Here are three quotes on American holiday, thanksgiving, and an American bird, turkey, by the three American leaders. The first quote is by President Washington on the first national proclamation of Thanksgiving. The second quote is proclamation issued by President Lincoln establishing the Thanksgiving as national holiday. The third quote is by founding father Franklin on why turkey, the symbolic thanksgiving meal, should be the national bird instead of the bald eagle. (Related Post: Immigrant’s American Turkey)
President George Washington made the first national Thanksgiving Day proclamation under the Constitution in following way.
“Whereas it is the duty of all Nations to acknowledge the providence of Almighty God, to obey his will, to be grateful for his benefits, and humbly to implore his protection and favor, and Whereas both Houses of Congress have by their joint Committee requested me ‘to recommend to the People of the United States a day of public thanks-giving and prayer to be observed by acknowledging with grateful hearts the many signal favors of Almighty God, especially by affording them an opportunity peaceably to establish a form of government for their safety and happiness.’
Now therefore I do recommend and assign Thursday the 26th day of November next to be devoted by the People of these States to the service of that great and glorious Being, who is the beneficent Author of all the good that was, that is, or that will be. That we may then all unite in rendering unto him our sincere and humble thanks, for his kind care and protection of the People of this country previous to their becoming a Nation…”
Thanksgiving Day Proclamation by Abraham Lincoln establishing it as a national holiday occurring on the last Thursday of November is states in the following proclamation.
“The year that is drawing toward its close has been filled with the blessings of fruitful fields and healthful skies. To these bounties, which are so constantly enjoyed that we are prone to forget the source from which they come, others have been added, which are of so extraordinary a nature that they cannot fail to penetrate and soften the heart which is habitually insensible to the everwatchful providence of almighty God….”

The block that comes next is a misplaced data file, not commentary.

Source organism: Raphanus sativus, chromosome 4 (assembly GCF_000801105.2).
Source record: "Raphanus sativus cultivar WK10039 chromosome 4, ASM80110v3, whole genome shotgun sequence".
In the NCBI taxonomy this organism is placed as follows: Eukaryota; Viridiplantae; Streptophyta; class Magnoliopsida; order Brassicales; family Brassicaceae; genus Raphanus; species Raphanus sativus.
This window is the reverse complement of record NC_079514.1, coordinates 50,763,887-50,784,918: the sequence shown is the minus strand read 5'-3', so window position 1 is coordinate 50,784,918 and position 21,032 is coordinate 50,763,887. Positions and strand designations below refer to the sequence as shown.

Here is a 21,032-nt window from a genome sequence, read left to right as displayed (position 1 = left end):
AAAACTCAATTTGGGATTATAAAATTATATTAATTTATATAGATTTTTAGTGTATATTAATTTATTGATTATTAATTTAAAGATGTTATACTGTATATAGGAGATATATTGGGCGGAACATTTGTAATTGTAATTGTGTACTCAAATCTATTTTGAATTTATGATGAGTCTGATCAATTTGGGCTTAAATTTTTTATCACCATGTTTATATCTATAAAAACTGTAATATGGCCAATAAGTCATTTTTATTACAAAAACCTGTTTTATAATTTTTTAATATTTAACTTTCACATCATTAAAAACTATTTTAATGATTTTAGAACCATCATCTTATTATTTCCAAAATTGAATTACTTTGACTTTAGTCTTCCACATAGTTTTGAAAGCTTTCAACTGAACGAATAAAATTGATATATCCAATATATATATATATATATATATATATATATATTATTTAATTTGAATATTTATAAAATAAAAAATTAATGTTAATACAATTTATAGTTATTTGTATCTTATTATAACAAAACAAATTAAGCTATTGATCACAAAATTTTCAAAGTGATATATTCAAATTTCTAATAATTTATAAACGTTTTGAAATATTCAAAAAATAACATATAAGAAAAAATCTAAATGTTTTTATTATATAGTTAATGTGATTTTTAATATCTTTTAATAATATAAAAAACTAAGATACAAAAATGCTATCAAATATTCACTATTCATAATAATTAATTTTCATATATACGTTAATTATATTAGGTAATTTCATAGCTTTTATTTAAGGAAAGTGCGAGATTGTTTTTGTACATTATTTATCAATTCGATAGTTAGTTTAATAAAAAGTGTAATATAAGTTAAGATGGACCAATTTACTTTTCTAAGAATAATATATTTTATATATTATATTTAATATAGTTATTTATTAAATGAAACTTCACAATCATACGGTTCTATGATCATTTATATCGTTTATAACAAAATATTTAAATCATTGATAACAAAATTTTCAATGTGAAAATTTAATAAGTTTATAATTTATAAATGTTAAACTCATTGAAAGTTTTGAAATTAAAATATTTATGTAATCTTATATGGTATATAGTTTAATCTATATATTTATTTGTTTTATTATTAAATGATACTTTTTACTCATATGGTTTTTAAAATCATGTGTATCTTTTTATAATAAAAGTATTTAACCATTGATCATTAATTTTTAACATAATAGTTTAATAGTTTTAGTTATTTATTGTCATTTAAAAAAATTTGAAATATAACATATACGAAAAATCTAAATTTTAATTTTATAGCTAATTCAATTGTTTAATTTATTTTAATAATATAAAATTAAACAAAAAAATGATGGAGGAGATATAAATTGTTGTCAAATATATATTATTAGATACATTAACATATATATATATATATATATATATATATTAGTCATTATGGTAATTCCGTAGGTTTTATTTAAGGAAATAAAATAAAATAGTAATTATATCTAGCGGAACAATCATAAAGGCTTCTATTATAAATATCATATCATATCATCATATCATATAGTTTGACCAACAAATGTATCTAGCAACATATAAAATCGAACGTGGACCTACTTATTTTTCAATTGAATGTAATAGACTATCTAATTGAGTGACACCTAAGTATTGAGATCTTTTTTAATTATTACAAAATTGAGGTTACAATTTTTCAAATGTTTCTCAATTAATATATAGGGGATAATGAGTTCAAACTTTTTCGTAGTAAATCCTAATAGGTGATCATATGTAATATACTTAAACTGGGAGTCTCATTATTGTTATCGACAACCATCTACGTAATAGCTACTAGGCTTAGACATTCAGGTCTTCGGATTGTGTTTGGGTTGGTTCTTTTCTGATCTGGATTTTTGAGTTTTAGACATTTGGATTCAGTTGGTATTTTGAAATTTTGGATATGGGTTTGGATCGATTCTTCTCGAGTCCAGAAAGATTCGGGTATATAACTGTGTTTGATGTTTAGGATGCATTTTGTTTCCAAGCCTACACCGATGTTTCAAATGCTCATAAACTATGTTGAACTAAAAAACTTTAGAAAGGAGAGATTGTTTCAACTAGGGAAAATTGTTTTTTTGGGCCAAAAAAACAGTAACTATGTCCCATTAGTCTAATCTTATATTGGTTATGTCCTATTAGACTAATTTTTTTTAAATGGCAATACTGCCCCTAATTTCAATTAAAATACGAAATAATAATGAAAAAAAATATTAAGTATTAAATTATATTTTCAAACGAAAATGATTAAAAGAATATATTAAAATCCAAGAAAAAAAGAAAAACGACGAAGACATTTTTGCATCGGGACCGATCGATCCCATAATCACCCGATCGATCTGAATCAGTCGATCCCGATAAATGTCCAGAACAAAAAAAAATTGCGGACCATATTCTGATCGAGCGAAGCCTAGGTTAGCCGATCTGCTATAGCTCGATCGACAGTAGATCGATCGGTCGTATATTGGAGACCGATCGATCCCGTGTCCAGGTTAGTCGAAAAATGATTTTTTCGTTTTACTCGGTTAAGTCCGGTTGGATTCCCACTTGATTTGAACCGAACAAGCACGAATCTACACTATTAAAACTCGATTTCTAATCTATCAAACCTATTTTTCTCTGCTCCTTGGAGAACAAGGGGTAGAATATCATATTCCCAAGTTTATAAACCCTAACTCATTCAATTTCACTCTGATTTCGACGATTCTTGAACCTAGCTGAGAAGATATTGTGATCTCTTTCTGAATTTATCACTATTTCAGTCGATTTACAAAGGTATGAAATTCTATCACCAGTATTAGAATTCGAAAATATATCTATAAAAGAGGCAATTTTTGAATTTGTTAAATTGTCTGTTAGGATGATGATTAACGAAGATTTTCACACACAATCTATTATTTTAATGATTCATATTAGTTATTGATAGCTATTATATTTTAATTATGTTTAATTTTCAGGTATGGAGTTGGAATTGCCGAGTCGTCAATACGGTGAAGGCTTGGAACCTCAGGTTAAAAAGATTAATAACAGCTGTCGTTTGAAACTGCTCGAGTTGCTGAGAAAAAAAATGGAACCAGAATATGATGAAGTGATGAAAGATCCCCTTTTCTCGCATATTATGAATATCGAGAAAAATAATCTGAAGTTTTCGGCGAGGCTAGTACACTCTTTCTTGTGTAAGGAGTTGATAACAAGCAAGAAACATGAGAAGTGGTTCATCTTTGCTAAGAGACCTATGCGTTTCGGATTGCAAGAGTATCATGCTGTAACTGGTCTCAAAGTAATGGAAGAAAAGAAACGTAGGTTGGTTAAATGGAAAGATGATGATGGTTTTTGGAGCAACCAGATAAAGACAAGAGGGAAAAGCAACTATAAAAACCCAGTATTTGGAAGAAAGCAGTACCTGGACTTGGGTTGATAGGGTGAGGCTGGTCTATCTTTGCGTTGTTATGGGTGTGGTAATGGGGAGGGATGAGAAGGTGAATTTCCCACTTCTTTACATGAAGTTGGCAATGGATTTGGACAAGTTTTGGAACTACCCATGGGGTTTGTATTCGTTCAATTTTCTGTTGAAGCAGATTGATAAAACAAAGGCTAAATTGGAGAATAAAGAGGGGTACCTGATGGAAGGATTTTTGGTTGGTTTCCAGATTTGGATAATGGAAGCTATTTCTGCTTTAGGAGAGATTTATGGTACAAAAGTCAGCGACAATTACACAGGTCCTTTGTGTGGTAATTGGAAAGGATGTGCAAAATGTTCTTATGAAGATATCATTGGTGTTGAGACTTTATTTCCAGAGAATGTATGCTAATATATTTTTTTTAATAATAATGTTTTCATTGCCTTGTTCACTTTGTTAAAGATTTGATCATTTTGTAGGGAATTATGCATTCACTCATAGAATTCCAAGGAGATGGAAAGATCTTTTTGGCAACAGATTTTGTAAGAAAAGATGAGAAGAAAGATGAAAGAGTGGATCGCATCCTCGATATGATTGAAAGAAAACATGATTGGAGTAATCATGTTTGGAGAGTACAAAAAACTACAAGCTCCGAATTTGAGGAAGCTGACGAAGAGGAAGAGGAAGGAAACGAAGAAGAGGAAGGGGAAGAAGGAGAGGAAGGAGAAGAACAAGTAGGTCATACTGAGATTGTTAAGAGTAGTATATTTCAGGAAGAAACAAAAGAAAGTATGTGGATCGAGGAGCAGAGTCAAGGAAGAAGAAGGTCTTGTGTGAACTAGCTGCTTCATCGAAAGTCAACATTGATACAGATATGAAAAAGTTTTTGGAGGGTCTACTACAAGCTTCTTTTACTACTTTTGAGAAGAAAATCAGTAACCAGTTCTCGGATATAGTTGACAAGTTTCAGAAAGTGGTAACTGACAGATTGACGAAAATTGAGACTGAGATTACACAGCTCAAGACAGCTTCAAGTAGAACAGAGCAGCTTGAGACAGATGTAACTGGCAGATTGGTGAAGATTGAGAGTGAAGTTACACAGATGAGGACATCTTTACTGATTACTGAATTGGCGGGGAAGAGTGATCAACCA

The symbolic meal of Thanksgiving, the native American bird turkey, was favored by Benjamin instead of bald eagle as our national emblem. Here’s the founding father’s argument:
“For my own part, I wish the bald eagle had not been chosen as the representative of our country; he is a bird of bad moral character; he does not get his living honestly; you may have seen him perched on some dead tree, where, too lazy to fish for himself, he watches the labor of the fishing-hawk; and, when that diligent bird has at length taken a fish and is bearing it to his nest for the support of his mate and young ones, the bald eagle pursues him, and takes it from him…..”
“I am, on this account, not displeased that the figure is not known as a bald eagle, but looks more like a turkey.
For in truth, the turkey is in comparison a much more respectable bird, and withal a true original native of America. Eagles have been found in all countries, but the turkey was peculiar to ours; the first of the species seen in Europe, being brought to France by the Jesuits from Canada, and served up at the wedding table of Charles the Ninth. He is, besides (though a little vain and silly, it is true, but not a worse emblem for that) a bird of courage, and would not hesitate to attack a grenadier of the British guards, who should presume to invade his farm yard with a red coat on.”
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